In the wind
Located in a landmark downtown building, Taste of Chicago aims to bring authentic flavors from the Windy City to our own breezy neck of the woods.
Knowing that Chicago-style deep dish pizza takes at least an hour to bake, I asked our server to get that started while we perused the rest of the menu. Unfortunately, although we put the rest of our order in about 15 minutes later, the entire thing was delivered after about 70 minutes.
The “tavern style” pizzas ($15, 12-inch, plain cheese) we ordered were good, with thin, crispy crust bordering on crackery in a good way. The pies were layered with sauce, then toppings, then cheese, and sliced in a square-wise “party cut.” Wanting to sample authentic flavor combinations, I chose the South Sider with sausage, pepperoni, Canadian bacon and egg ($20), the West Sider with sausage, peperoncini and whole garlic cloves ($18.50), and The Beef, sporting a sizeable portion of Italian beef and hot, housemade giardiniera ($19). There was at least one other “traditional” combination I wanted to taste—the North Sider, with anchovy, green pepper, olive and tomato-—but I was told they hadn’t been able to source the anchovy. Bummer.
All three pies held their own, and I enjoyed them pretty equally. The South Sider’s finishing touch—a single raw egg cracked in the center—was the only real surprise. I presumed it must be akin to the egg served with steak tartare, so I broke the yolk and dipped a slice. It didn’t really add much to the experience, but to each their own. The West Sider’s garlic stood out, as did The Beef’s giardiniera. Man, that was a spicy pie.
One member of our group ordered a gyro ($8). While the meat was definitely not straight from a spit, it was tasty and tender, served on a soft pita with a good amount of tzatziki sauce, red onion, tomato, feta and romaine.
A bone-in pork chop sandwich ($7) was a unique offering. Yes, I said bone-in. I don’t know if someone in Chicago was being lazy, or perhaps someone lost a bet, but this dental hazard is apparently a beloved tradition of Chi-town folk. The chop was lightly breaded and served on a toasted bun with grilled onion, sport peppers (pickled serrano) and mustard. It’s good, but consume with caution.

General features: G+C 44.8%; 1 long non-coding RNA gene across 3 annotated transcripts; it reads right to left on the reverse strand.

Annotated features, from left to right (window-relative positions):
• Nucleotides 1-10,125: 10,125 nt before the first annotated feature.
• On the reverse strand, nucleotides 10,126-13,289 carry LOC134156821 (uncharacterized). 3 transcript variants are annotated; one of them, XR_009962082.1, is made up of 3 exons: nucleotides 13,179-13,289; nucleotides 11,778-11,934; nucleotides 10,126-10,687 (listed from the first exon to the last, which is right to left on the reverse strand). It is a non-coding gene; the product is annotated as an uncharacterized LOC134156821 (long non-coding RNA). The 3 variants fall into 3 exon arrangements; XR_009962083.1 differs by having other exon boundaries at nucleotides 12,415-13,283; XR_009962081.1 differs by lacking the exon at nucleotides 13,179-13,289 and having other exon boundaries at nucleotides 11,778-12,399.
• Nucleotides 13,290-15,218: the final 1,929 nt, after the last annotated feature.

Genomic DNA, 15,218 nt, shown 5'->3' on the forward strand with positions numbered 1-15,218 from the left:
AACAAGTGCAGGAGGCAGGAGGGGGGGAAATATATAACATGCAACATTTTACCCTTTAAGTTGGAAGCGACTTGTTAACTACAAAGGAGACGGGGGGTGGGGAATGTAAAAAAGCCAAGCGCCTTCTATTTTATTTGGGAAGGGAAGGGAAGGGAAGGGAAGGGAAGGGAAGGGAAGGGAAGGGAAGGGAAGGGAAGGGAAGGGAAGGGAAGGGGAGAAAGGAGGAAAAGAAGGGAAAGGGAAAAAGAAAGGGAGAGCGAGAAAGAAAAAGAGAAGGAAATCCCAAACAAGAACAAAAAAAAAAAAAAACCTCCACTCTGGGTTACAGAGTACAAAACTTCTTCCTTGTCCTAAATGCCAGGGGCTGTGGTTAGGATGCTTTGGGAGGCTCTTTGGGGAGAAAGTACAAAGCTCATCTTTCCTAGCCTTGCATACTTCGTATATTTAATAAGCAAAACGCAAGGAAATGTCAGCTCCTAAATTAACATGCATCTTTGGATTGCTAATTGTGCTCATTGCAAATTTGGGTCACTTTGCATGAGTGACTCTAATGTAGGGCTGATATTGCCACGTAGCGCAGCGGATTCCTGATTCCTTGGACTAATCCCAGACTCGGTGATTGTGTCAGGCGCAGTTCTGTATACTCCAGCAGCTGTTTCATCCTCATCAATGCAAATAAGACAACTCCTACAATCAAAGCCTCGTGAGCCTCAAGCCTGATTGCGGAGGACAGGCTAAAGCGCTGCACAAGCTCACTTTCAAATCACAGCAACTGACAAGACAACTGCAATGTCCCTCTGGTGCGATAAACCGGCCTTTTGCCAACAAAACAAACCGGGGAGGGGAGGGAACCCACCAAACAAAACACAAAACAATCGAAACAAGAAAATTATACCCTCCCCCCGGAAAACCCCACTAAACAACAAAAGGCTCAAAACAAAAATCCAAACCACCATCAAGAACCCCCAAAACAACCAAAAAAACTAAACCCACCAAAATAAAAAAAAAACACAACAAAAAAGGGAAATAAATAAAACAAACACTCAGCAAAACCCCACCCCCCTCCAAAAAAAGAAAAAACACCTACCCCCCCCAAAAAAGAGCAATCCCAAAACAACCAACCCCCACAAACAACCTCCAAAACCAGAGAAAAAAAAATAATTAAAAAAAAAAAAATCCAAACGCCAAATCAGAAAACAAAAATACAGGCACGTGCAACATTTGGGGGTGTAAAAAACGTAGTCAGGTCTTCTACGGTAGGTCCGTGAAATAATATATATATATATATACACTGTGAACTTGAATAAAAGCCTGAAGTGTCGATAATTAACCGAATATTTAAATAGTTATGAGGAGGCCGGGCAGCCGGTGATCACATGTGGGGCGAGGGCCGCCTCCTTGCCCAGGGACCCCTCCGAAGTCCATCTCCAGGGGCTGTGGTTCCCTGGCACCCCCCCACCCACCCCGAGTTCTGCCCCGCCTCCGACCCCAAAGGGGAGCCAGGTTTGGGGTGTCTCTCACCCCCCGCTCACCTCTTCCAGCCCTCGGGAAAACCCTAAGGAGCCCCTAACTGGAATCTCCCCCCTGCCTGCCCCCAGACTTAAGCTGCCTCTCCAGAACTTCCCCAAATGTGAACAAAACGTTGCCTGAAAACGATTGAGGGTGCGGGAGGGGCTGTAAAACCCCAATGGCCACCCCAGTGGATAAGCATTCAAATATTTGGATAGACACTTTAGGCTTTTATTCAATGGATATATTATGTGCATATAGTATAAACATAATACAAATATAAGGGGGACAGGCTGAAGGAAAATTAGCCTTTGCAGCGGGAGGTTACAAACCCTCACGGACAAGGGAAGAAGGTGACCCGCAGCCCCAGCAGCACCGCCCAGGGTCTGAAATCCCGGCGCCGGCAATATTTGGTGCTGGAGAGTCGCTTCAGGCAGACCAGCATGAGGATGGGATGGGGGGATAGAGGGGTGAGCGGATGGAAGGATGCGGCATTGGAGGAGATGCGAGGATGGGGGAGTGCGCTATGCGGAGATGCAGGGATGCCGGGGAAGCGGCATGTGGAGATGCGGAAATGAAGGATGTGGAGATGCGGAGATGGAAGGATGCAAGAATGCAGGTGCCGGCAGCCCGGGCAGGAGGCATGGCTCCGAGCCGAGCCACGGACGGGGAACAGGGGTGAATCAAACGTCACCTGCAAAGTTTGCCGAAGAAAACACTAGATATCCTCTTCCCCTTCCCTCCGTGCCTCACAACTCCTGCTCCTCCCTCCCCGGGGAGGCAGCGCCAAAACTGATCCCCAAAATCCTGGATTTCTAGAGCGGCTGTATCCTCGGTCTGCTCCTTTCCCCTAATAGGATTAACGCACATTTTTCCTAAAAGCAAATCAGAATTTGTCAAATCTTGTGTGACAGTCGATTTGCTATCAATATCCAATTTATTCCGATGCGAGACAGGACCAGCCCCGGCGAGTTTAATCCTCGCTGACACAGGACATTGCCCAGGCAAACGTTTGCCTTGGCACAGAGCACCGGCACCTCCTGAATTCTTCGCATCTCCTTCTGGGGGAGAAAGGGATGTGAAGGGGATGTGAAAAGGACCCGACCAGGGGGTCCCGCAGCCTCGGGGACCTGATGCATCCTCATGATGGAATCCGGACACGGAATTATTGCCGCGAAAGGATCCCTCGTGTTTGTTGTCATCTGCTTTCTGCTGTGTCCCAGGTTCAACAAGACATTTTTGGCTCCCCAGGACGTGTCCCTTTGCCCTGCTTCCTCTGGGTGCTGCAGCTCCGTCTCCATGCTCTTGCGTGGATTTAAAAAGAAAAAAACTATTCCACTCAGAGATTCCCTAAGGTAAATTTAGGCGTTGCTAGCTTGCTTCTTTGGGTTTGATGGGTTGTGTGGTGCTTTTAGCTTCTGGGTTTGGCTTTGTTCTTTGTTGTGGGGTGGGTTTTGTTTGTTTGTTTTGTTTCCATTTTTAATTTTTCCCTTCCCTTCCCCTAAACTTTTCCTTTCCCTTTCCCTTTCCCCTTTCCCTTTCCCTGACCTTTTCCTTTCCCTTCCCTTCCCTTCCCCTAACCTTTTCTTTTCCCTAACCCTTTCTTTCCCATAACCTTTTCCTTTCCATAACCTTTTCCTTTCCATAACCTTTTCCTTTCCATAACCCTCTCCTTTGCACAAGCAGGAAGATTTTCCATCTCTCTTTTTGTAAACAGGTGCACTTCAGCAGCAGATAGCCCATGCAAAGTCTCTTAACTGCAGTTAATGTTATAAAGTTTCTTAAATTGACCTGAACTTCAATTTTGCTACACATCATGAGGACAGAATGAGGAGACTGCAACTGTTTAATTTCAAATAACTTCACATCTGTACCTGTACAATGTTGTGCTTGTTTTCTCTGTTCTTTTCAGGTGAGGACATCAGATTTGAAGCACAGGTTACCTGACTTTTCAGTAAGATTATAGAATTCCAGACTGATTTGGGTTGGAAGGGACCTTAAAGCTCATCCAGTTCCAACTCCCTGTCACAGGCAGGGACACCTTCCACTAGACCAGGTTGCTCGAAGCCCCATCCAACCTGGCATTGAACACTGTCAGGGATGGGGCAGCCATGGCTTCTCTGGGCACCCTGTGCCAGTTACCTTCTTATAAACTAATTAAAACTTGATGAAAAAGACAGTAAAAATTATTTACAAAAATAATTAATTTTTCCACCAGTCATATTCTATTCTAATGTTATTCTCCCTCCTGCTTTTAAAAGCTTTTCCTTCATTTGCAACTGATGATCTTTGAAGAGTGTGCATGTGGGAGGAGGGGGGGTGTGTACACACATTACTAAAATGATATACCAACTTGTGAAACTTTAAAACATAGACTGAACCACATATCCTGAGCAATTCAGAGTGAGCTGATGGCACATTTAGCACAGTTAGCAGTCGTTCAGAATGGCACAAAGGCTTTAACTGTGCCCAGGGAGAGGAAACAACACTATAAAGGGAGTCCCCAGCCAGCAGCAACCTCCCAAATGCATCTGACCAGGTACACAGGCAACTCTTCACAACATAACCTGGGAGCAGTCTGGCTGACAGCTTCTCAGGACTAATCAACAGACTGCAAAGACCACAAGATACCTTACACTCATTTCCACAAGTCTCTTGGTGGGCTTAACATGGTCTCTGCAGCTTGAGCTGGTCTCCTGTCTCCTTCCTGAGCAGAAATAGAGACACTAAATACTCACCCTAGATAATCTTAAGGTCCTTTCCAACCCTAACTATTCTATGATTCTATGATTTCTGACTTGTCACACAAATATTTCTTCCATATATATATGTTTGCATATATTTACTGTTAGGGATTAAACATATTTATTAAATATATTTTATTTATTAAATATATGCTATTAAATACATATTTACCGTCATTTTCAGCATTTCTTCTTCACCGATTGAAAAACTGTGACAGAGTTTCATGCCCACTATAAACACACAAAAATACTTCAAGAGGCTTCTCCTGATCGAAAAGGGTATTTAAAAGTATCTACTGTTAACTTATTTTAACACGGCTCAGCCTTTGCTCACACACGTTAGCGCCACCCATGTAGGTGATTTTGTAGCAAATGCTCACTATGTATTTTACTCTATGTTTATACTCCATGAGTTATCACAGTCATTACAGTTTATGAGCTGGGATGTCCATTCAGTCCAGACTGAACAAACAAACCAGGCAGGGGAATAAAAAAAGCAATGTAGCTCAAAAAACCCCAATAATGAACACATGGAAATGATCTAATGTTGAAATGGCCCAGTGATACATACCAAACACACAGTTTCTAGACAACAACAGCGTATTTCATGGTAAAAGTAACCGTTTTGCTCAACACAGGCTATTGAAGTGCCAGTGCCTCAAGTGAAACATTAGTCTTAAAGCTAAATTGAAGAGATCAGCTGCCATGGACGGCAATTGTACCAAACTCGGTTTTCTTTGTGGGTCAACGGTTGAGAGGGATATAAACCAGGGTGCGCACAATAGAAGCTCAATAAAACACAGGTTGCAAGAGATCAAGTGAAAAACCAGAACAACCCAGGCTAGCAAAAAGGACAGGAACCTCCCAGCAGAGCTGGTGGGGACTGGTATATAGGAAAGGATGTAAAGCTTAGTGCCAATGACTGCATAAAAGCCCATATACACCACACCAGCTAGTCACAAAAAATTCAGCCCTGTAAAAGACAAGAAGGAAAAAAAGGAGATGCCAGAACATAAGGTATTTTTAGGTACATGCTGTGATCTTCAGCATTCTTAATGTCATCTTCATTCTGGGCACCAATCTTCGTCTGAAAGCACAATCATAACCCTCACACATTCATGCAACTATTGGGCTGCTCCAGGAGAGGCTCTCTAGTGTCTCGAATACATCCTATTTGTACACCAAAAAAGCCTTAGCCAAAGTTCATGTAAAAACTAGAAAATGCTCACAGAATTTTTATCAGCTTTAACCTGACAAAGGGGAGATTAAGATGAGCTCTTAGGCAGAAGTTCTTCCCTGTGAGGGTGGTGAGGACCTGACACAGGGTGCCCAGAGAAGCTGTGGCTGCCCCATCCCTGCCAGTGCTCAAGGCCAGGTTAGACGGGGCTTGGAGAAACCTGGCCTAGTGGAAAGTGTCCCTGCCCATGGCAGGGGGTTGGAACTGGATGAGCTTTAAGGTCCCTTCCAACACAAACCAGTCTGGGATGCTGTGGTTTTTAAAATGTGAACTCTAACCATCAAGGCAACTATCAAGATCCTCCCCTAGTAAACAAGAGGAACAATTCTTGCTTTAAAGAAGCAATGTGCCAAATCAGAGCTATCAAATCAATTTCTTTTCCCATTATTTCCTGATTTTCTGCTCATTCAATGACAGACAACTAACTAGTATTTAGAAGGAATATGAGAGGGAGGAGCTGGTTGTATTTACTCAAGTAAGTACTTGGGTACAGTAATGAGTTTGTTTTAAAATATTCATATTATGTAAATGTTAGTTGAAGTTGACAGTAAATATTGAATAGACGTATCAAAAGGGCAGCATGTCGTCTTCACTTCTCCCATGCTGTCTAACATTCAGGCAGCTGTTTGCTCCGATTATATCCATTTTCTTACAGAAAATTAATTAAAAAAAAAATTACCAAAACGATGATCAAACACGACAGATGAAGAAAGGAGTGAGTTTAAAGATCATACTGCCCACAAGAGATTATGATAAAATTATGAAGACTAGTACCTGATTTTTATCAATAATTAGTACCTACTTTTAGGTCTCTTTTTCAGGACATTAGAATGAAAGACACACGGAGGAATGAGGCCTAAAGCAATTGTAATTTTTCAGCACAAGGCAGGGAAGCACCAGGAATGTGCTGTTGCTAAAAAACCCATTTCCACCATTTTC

I’ve always enjoyed French dip sandwiches, so the Italian beef ($9) sounded great. Taste of Chicago’s version features thin-sliced roast beef simmered in beef broth then stuffed into Turano rolls imported from Chicagoland and topped with hot giardiniera. I added sport peppers for 50 cents extra. For an authentic experience, order the sandwich “wet.” They’ll dip the whole thing in gravy, and you’ll end up with a somewhat soggy, completely delicious experience. It’s probably not for everyone, but I’m convinced—wet is the way to go.
And the deep dish pie? Ladies and gentlemen, this baby ($28.50, 12-inch) was the real deal—crust, sauce, crazy amounts of cheese. It’s was as if lasagna and a pizza had a love child. I stuck with the “traditional” option, with sausage and mushroom. The sauce is on top, the other stuff is in with the cheese. A pie server was needed to plate these enormous wedges of wonder. There’s a reason why you’re supposed to eat this with a knife and fork. I love, love, love thin crust pizza, but this pie was something else.